Sheila Jasanoff (2005, 258) proposes the term civic epistemologies to refer to how publics know things in common. Such public knowing varies between national contexts as knowledge is presented, tested, and put to use in public arenas. The concept of civic epistemologies poses public life as a “proving ground for knowledge claims and as a theater for establishing the credibility of public actions.” The expert meetings and conferences I describe here can be thought of as theaters of civic epistemologies. They are not policymaking spaces as such, for this labor takes place elsewhere, in ministerial cabinets. Nor can they really be conceived as spaces of public accountability, for the publics that they bring together consist of experts, research funding agencies, policymakers, and health professionals vested in addressing nutrition-related health issues. These spaces collectively enact a problem space around obesity, and they outline the contours of possible interventions. As such, they are spaces in which the constitutive dimensions of civic epistemologies about obesity are enacted. The knowledges that circulate here draw eclectically on various disciplines and do not map neatly onto those at work in the more formal scientific arena. Claims about rendering specific interventions operational become legitimized through an active investment in such spaces. It is in and through them that a specific (French) rendition of the individual’s civic responsibility for health is constructed and enlivened.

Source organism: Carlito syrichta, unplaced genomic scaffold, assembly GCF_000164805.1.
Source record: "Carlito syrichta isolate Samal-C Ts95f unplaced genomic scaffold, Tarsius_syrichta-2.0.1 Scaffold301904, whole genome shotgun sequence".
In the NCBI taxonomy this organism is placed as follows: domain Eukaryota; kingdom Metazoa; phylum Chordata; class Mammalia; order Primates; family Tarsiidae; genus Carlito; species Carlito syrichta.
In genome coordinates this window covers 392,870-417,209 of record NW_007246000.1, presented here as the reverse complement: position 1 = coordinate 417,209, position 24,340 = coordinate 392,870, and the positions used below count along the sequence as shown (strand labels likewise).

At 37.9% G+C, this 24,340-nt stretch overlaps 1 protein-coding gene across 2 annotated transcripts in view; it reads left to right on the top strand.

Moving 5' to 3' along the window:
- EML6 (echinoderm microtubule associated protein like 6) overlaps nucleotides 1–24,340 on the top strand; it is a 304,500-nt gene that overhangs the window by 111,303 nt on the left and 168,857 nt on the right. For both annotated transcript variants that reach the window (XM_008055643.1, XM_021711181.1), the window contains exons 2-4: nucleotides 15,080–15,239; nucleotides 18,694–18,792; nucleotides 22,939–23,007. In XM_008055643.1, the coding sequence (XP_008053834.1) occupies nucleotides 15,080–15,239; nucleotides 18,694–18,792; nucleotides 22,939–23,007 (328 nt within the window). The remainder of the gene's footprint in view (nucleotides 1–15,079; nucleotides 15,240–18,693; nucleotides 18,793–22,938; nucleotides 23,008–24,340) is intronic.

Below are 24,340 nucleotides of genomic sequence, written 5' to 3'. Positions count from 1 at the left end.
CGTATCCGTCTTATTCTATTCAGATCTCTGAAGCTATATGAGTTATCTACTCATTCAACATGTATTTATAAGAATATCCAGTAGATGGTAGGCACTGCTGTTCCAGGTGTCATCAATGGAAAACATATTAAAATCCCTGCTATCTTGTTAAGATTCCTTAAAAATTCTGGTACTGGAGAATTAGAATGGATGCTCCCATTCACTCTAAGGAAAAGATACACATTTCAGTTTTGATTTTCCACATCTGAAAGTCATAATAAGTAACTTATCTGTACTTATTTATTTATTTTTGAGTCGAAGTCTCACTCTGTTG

On a rainy winter morning, a group of representatives from the PNNS, the Plan Obésité (Obesity Plan), the Assurance Maladie, and the Mutualité Française,6 came together with academic researchers in the Parisian headquarters of a leading nonprofit health insurance company to discuss the relative costs of nutrition-related chronic conditions, as well as the contours of different strategic interventions. The Mutualité Française’s representative began her presentation by stating that more than 8 million French people are supported under a chronic disease regime. While this represents only 12 percent of the population, it accounts for more than 65 percent of national health costs. At stake, she poignantly argued, is the continued existence of France’s social security model: “If costs continue to rise, our system of solidarity will be called into question.” As a spokesperson for the French nonprofit mutuelle system of health insurance, she was no neutral commentator on the importance of addressing social inequalities and the sustainability of France’s model of social solidarity. From her point of view, the unsustainable costs incurred because of chronic disease made overweight people a direct threat to France’s social contract. It seemed ironic to hear this defender of social equality speak of “the problem that the obese lay on our system.” Likewise, the representative from the Direction Générale de la Santé of the Ministry of Health and Social Affairs noted the costs of obesity-related disease: “15 billion [euros] a year weighs heavily on public accounts. We can reduce this with preventative education targeting the obese.” In the long list of burdens “the obese” apparently place on society, the toll they take on solidarity and social cohesion makes for a striking addition. This language points to lines of fracture among who is amenable to solidarity, who is included, and how it is gauged.